"The state," she continued, "has agreed to fund monitoring, trapping, and transfer of information to growers. The only remaining issue is who will pay for treatment if it is needed, in table grapes, citrus, almonds, and other crops involved."
The California Grape and Tree Fruit League is leading a multi-commodity effort to resolve the issue, and one possibility is for existing pest control districts to forge a legal arrangement for them to work together. No such district for table grapes presently exists, however, and creation of one is being discussed.
For the past several years, some growers and shippers have challenged the commission and other commodity boards as violations of free speech. Nave said the commission, established in 1968, "was created because the industry had lost significant market share and wanted the ability to work together to regain it."
In terms of market access and promotion abroad, she said, the commission augments the collective power of the industry. "Governments will work with industry organizations on behalf of the whole but generally will not work with individual companies."
The table grape industry recently conducted a referendum among its 600 growers to decide whether to continue the commission for another five years, and results were expected to be announced early in March.
IPM, new chemistry
Another speaker at the Visalia seminar, Bill Peacock, Tulare County farm advisor, credited integrated pest management, the now-familiar IPM, and new chemistry for protecting the table grape industry.
During the past 30 years, California grape growers have been challenged by introduction of a significant, new, insect or disease pests every three years, most recently the glassy-winged sharpshooter and the citrus peelminer.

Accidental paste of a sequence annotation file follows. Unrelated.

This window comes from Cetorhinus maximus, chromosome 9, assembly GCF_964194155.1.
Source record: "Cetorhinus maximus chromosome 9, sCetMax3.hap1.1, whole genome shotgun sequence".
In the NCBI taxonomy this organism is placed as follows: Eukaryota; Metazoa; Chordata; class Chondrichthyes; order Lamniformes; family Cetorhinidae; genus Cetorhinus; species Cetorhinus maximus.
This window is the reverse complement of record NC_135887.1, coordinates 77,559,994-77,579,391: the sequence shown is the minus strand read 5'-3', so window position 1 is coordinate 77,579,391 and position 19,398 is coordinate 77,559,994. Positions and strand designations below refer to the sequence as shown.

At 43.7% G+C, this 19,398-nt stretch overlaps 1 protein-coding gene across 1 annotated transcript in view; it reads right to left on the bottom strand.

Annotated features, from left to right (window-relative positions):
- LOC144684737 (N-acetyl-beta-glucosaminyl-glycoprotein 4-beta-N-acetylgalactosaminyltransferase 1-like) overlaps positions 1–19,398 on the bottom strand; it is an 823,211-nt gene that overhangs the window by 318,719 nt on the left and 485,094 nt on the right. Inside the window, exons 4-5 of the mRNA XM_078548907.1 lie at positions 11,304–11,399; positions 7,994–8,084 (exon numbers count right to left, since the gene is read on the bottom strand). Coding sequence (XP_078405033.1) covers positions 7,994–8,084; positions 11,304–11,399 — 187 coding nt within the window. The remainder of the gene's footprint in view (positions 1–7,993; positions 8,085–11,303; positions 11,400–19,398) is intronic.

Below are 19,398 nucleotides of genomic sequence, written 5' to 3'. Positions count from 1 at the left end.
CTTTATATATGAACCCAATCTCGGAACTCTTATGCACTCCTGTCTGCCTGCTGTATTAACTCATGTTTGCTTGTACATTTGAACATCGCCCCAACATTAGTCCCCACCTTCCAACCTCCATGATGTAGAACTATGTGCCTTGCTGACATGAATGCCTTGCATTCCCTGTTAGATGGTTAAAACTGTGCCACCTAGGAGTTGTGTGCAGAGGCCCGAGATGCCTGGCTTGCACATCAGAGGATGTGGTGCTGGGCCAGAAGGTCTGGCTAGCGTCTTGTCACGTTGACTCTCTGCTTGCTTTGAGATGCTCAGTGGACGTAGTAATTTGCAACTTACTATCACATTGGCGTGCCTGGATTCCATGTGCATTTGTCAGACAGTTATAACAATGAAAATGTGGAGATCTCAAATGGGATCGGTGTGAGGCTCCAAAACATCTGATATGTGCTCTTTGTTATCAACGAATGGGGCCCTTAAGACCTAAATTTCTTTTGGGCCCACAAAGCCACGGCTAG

Federal, state, and local governments, the industry, and the public will have to "put their best foot forward" to prevent additional pest introductions from outside the state, he said.
IPM practices originated from the University of California in the late 1950s, a time when the grape leafhopper had developed considerable resistance to the then new synthetic organic insecticides and serious biological upsets of spider mites and grape mealybug were appearing.
This set the stage for an effort by several UC specialists who launched intensive studies for the new practices integrating chemical, cultural, and biological controls. Subsequent financial support by the California Table Grape Commission and Raisin Advisory Board and participation by progressive growers led the way for eventual adoption of the integrated approach.
Among the serious economic pests that must now be controlled in vineyards up and down the state is vine mealybug, which first appeared in the Coachella Valley in 1994. By 1999, it had spread through the entire Coachella Valley and penetrated northward as far as Fresno County.
Peacock urged growers to avoid contamination with movement of workers and machinery and keep the mealybug from spreading farther in California vineyards.
He said the industry cannot afford to be complacent and when an exotic pest is detected the immediate response must be to eradicate it, or at the very least, confine it.